Illinois cases, including two recent Illinois Supreme Court cases, which neither party cited suggest that a reasonable officer could not believe Scott's car was subject to forfeiture. In People v. 1988 Mercury Cougar, 154 Ill.2d 27, 180 Ill.Dec. 323, 326, 607 N.E.2d 217, 220 (1992), the Illinois Supreme Court reaffirmed the key facilitation requirement under the forfeiture statute. Because a paraplegic driver who had been stopped for a traffic violation attempted to hide a packet containing 0.4 gram of cocaine as police officers approached his car, the court ordered his specially-equipped car forfeited. Citing its own earlier case, People v. 1946 Buick, 127 Ill.2d 374, 130 Ill.Dec. 419, 537 N.E.2d 748 (1989) as instructive, the court reasoned that the driver attempted to hide the cocaine under the carpet on the rear floor of the car, in order to retain possession of it. The car, therefore, had been used to attempt to commit a Controlled Substances Act violation.
In 1946 Buick, police officers observed a driver who had been stopped for a moving violation emptying a packet onto the car floor as they approached. The police recovered 0.33 gram of cocaine from the floor of the car. The Illinois Supreme Court reversed the lower courts' order to release the car, but expressly reserved ruling on the question of whether mere possession while travelling in a car would subject the car to forfeiture. Instead, the Court found that more substantial evidence than simple possession was present: "Smith not only possessed the drug on his person while in the vehicle, but used the vehicle to hide the cocaine from the police." Id. 130 Ill.Dec. at 421, 537 N.E.2d at 750. "[T]he inescapable conclusion is that the vehicle was used, unsuccessfully in this case, to make Smith's continued possession of the drug easier. Consequently, his vehicle is subject to forfeiture...." Id. Both of these cases emphasize the car's direct involvement in the Controlled Substances Act violation.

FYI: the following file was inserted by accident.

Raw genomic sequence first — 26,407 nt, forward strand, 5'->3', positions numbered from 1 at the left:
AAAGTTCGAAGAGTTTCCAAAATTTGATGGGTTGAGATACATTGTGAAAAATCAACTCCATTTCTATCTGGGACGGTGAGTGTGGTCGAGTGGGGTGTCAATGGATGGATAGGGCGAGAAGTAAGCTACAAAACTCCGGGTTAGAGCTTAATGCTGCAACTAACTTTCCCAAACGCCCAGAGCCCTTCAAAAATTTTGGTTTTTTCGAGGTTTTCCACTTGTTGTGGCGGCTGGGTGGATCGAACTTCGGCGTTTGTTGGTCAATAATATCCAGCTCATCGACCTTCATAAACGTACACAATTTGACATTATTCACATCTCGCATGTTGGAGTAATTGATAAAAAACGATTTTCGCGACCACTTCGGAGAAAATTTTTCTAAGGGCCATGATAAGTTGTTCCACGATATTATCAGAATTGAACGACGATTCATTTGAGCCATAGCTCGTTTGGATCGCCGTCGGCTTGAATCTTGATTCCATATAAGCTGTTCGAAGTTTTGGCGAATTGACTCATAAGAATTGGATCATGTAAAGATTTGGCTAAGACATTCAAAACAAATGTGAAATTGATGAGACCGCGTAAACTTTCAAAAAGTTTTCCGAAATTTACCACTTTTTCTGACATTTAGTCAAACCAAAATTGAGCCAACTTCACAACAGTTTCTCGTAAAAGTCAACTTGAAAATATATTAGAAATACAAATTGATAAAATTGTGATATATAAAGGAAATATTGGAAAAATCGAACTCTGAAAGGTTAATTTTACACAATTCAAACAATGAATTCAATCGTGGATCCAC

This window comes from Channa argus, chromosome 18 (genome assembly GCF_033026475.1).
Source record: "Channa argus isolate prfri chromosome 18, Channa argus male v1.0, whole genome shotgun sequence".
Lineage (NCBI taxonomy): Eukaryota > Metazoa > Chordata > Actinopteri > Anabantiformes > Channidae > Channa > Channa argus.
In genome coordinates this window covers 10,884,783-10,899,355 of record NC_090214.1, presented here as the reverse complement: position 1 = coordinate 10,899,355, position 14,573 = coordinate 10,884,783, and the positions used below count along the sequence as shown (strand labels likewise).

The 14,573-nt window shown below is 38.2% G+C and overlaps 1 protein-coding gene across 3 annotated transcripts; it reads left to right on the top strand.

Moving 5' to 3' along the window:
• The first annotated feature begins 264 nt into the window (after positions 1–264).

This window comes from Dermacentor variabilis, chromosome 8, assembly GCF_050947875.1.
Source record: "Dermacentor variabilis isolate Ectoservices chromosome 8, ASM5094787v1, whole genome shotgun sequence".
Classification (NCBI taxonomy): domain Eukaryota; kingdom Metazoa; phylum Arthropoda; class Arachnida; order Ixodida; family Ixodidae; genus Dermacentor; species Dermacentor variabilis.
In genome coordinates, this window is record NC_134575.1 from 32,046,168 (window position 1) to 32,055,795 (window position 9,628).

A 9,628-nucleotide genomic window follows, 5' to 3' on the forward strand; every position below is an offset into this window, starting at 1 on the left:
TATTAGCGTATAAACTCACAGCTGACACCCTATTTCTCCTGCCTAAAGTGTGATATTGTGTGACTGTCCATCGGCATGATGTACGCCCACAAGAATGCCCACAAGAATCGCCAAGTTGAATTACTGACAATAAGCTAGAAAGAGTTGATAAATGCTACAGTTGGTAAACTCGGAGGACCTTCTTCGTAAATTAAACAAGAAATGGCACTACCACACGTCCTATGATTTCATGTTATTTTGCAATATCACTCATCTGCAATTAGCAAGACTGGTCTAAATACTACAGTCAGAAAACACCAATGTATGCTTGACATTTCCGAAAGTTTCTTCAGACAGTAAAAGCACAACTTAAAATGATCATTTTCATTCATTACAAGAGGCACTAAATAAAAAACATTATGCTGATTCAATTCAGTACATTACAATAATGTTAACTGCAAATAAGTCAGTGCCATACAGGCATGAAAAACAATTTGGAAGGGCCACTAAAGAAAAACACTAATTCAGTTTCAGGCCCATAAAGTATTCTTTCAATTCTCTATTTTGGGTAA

Other situations in which Illinois courts have found vehicles forfeitable include carrying drugs from the car to a point of sale, see People v. One 1990 Chevrolet Suburban, 239 Ill.App.3d 815, 178 Ill.Dec. 653, 605 N.E.2d 92 (2d Dist.1992); keeping a small quantity of drugs in the glove compartment of a vehicle, see People v. One 1986 Ford Ranger Pickup, 213 Ill.App.3d 1085, 157 Ill.Dec. 737, 572 N.E.2d 1201 (3d Dist.1991); and concealing a controlled substance in a bag while driving, see People ex rel. Daley v. 1986 Honda, 182 Ill.App.3d 322, 130 Ill.Dec. 748, 537 N.E.2d 1077 (1st Dist.1989) (car was "not so far removed from the crime charged to be unaffected by the illegal possession"). As one Illinois court explained, a vehicle facilitates the drug offense sufficiently to justify forfeiture when "[a] person carrying drugs [uses] a car to be more elusive, move about at will, travel further, and escape observation, detection and capture." Id. 130 Ill.Dec. at 750, 537 N.E.2d at 1079.
Even the Illinois cases cited as supportive authority by the defendant and the district court do not help establish probable cause to seize Scott's car. In People ex rel. Carey v. 1975 Mercedes 4-Door, 86 Ill.App.3d 893, 41 Ill.Dec. 955, 408 N.E.2d 377 (1st Dist.1989), the car owner removed a large quantity of drugs from the trunk of his car just prior to selling them to an undercover agent. The court found the car forfeitable because the "car was an integral, constituent part of the offense arising from the sale transaction." Id. 41 Ill.Dec. at 956, 408 N.E.2d at 378. In People ex rel. Mihm v. Miller, 89 Ill.App.3d 148, 44 Ill.Dec. 470, 411 N.E.2d 592 (3d Dist.1980), the court held that "to the extent the automobile adds a dimension of privacy, ... it does facilitate the possession" of even a very small amount of a controlled substance. Id. 41 Ill.Dec. at 471, 411 N.E.2d at 593. In that case, which has been the source of some controversy among Illinois appellate courts,4 the driver dropped from his pocket 0.08 gram of cocaine as he exited his car during a routine traffic stop. In both cases, there is a palpable connection between the vehicles seized and the drug offense, a connection not found between Scott's car and his possession of cocaine.